Another aspect of the present invention is that conventional polishing may be performed on the lightweighted mirror without producing print-through due to the fact that very small amounts of material is removed by the polishing process. This post polishing step of the lightweighted mirror is not apparent to others skilled in the art. The polishing and lightweighting process described above produces a very high quality optical mirror.

The technical details as to how the present invention avoids print-through follows. As noted before, print-through is the imprint of the reinforcing rib pattern on the optical figure. If the mirror is ground and polished from a solid blank, before lightweighting, the ribs are not yet present, thus print-through is avoided.

As the residual distortion in the mirror after the lightweighting process is small, it is only necessary to remove a very small amount of material in order to perfect the mirror figure. Since this is typically more than twenty times smaller than the amount of material removed to form the original optical figure, the print-through is reduced by the same amount.

For the present invention, print-through is substantially negligible. It is important to note that the magnitude of the lightweighting on these test mirrors is so large that print-through would have been totally unacceptable had the mirrors been processed in the conventional way.

It is to be understood that the above-described arrangements are only illustrative of the application of the principles of the present invention. Numerous modifications and alternative arrangements may be devised by those skilled in the art without departing from the spirit and scope of the present invention and the appended claims are intended to cover such modifications and arrangements.

Patent Citations
Cited PatentFiling datePublication dateApplicantTitle
US3514275 *Oct 18, 1965May 26, 1970Owens Illinois IncLightweight telescope mirror blank product and process of producing the same from glass
US3713728 *Jul 23, 1970Jan 30, 1973Owels Iilinois IncProduct and method for making same
US3753322Jan 27, 1971Aug 21, 1973Ministerielle Pour L ArmementMethods for the manufacture of lightweight optical parts
US4657358Aug 23, 1985Apr 14, 1987Itek CorporationCooled deformable mirror
US4678293 *Feb 26, 1986Jul 7, 1987Recherches Et Etudes D'optique Et De Sciences ConnexesReduced-weight mirror
US4885055Aug 21, 1987Dec 5, 1989Brigham Young UniversityLayered devices having surface curvature and method of constructing same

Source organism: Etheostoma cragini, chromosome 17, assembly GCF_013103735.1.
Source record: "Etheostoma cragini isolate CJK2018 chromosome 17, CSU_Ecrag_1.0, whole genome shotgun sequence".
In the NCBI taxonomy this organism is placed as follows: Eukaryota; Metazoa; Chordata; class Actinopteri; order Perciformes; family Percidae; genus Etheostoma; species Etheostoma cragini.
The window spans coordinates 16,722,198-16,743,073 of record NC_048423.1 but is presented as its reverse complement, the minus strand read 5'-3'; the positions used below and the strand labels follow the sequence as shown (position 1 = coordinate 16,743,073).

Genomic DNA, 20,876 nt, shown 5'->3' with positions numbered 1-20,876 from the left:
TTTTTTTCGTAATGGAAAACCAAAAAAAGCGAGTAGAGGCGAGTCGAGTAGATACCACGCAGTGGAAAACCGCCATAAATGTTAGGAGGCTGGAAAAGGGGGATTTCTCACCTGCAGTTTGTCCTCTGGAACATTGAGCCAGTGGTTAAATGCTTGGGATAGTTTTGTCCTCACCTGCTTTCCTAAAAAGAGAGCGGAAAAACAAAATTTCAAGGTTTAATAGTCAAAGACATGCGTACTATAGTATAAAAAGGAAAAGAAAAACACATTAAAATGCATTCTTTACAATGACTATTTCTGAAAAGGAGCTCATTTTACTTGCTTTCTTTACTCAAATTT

US4989226Oct 23, 1989Jan 29, 1991Brigham Young UniversityLayered devices having surface curvature
US5022745Sep 7, 1989Jun 11, 1991Massachusetts Institute Of TechnologyElectrostatically deformable single crystal dielectrically coated mirror
US5230182Jul 31, 1992Jul 27, 1993Hughes Aircraft CompanyApparatus for optical materials fabrication by ultrasonic machining
US5505805 *Mar 2, 1993Apr 9, 1996Industrieanlagen-Betriebsgesellschaft GmbhMethod for the production of reflectors
US5565052 *Sep 2, 1994Oct 15, 1996Industrieanlagen-Betriebsgesellschaft GmbhMethod for the production of a reflector
US5609511 *Apr 13, 1995Mar 11, 1997Hitachi, Ltd.Polishing method
US5719846Nov 29, 1996Feb 17, 1998Sharp Kabushiki KaishaDeformable mirror and method for fabricating the same and apparatus using a deformable mirror
US5882401 *Aug 8, 1997Mar 16, 1999Shin-Etsu Handotai Co., Ltd.Method for manufacturing silicon single crystal substrate for use of epitaxial layer growth
US6108121Mar 24, 1998Aug 22, 2000The Board Of Trustees Of The Leland Stanford Junior UniversityMicromachined high reflectance deformable mirror
US6165873 *Nov 23, 1999Dec 26, 2000Nec CorporationProcess for manufacturing a semiconductor integrated circuit device
US6426968 *May 4, 1982Jul 30, 2002United Technologies CorporationHybrid optical mirror
US20010028518Jan 5, 2001Oct 11, 2001Winfried KaiserSiO2-coated mirror substrate for EUV
US20020043081 *Aug 30, 2001Apr 18, 2002Bowden Bradley F.Eliminating springback in EUV lithography mirrors
JPH05157903A Title not available
JPH08201593A Title not available
Referenced by
Citing PatentFiling datePublication dateApplicantTitle
US9075188 *Aug 31, 2011Jul 7, 2015The United States Of America As Represented By The Administrator Of The National Aeronautics And Space AdministrationMethod of making lightweight, single crystal mirror
US20130052468 *Feb 28, 2013United Of America As Represented By The Administrator Of The National AeMethod of making lightweight, single crystal mirror
Classifications
U.S. Classification359/838, 359/900
International ClassificationG02B1/02, G02B5/08
Cooperative ClassificationY10S359/90, G02B1/02, G02B5/08
European ClassificationG02B1/02, G02B5/08
Legal Events
DateCodeEventDescription
Mar 6, 2003ASAssignment
Owner name: UNITED STATES GOVERNMENT AS REPRESENTED BY THE ADM
Free format text: ASSIGNMENT OF ASSIGNORS INTEREST;ASSIGNOR:BLY, VINCENT T.;REEL/FRAME:013864/0408
Effective date: 20030306
Feb 13, 2007CCCertificate of correction
Apr 15, 2010FPAYFee payment
Year of fee payment: 4
Jul 18, 2014REMIMaintenance fee reminder mailed
Dec 5, 2014LAPSLapse for failure to pay maintenance fees
Jan 27, 2015FPExpired due to failure to pay maintenance fee
Effective date: 20141205